Emily decides she is going to show this heartless, family-less, rich (though those last two things are never confirmed, Emily just assumes) bastard just what makes Chicago and her parade so special and maybe then, he will understand how absurd it is to want to make a profit or help cities get out of debt or businesses succeed or stimulate economies or any of these stuffy, boring pursuits. Once again, you will be shocked to know that this doesn’t go well. At first. They bicker incessantly like all lovers do because, just like all lovers, they are total opposite personality types BUT are also the same in some ways. Which ultimately means they will end up together. As a total aside, I should mention that at one point when Emily is telling Henry about the parade, she mentions “helium balloons” 3 times in the span of 30 seconds. Not just balloons but “helium balloons.” Like, she says “helium” each time. Much like autumn, when was the last time you specifically said “helium balloon?” I don’t understand this and for some reason, am fascinated by it.
But what about Emily’s whale of a boyfriend? Well, he gets back from his expedition and tells her he’s got a very important question to ask her. It’s got to be THE question, right? That’s what Emily thinks but of course, wah wah, it isn’t. He just wants her to go on his next boat expedition with him. And to make matters worse, she’s afraid to even get on a boat. Oh, the quirks! Anyway, of course she’s totally pissed off and dumps him on the spot because she wants to get married. Sure, it’s too bad he doesn’t want to marry this girl after 5 years but the (now ex) boyfriend still doesn’t seem like a totally bad guy. He even tells her he loves her. And she kind of sucks.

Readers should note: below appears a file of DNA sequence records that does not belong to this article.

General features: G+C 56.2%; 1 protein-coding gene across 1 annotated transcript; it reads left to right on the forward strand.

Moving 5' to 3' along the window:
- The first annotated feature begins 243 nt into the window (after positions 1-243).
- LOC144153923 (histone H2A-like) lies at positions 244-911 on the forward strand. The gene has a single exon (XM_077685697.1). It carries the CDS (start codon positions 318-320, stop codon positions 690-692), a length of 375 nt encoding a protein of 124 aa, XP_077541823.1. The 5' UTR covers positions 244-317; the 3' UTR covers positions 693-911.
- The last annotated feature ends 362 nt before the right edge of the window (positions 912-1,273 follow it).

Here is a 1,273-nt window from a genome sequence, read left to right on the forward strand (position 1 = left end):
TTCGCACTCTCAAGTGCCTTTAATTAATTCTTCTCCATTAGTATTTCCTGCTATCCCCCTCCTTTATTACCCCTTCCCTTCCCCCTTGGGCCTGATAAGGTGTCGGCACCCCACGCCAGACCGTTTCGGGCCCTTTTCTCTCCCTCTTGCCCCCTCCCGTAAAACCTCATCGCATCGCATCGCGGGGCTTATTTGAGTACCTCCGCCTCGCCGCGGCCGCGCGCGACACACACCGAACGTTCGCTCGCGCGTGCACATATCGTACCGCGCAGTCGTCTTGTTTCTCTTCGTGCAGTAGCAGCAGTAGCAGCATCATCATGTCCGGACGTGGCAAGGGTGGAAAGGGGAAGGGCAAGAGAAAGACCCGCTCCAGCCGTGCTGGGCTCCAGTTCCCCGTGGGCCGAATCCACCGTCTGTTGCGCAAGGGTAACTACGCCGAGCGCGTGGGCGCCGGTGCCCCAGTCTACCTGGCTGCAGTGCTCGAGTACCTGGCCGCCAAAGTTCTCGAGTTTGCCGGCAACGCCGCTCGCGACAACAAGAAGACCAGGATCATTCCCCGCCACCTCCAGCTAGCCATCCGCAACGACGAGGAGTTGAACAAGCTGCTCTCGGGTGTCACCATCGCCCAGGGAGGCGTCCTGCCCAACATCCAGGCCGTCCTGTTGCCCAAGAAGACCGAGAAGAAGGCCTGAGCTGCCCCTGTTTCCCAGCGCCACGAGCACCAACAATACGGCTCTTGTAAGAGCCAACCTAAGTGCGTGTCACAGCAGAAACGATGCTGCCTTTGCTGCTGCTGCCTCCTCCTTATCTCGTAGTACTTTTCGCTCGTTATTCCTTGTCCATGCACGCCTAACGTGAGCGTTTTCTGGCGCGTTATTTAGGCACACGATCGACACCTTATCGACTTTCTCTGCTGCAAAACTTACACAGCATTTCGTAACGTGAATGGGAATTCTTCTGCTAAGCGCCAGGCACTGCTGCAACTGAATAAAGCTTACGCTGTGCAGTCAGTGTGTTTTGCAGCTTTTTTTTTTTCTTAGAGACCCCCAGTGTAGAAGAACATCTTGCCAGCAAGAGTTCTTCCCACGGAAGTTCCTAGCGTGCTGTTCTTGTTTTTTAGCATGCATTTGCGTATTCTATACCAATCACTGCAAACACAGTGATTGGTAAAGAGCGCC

So after the non-proposal and subsequent blow up, she storms out of the restaurant and guess who just happens to be parked outside in his limo? Motley Crue? No, they are not in this film. Too bad really, as this could have been a good vehicle for them. But actually, it’s Henry. Emily gets into the limo and the two go off to deal with their burgeoning feelings for each other. This takes the form of drinking champagne and going to a karaoke bar and treating the audience to one of the worst moments in Hallmark/Lifetime Christmas cinematic history – the seemingly drunk Emily singing Heart of Glass. It’s really more than singing too. She kind of acts out the whole thing, drops in little ad libs here and there, and most importantly, does the robot several times during her performance. Then she vomits in the karaoke bar. And whenever you vomit publicly like that, the next step is go up to the roof of that same building you just vomited and either continue vomiting or just collect yourself. You definitely don’t want to go to a bathroom or home. The roof is your spot. And so many public buildings have easy roof access too. So they’re up on the roof and talking and Emily is embarrassed about throwing up even though what she did to Heart of Glass was much, much worse and what would you know, they get locked up on this roof. So they have to spend the night together up there. We were told previously that being November in Chicago, it was pretty cold outside but they manage okay. In fact, Henry even gives Emily his jacket as a blanket, which is the ultimate sign of love, I am told.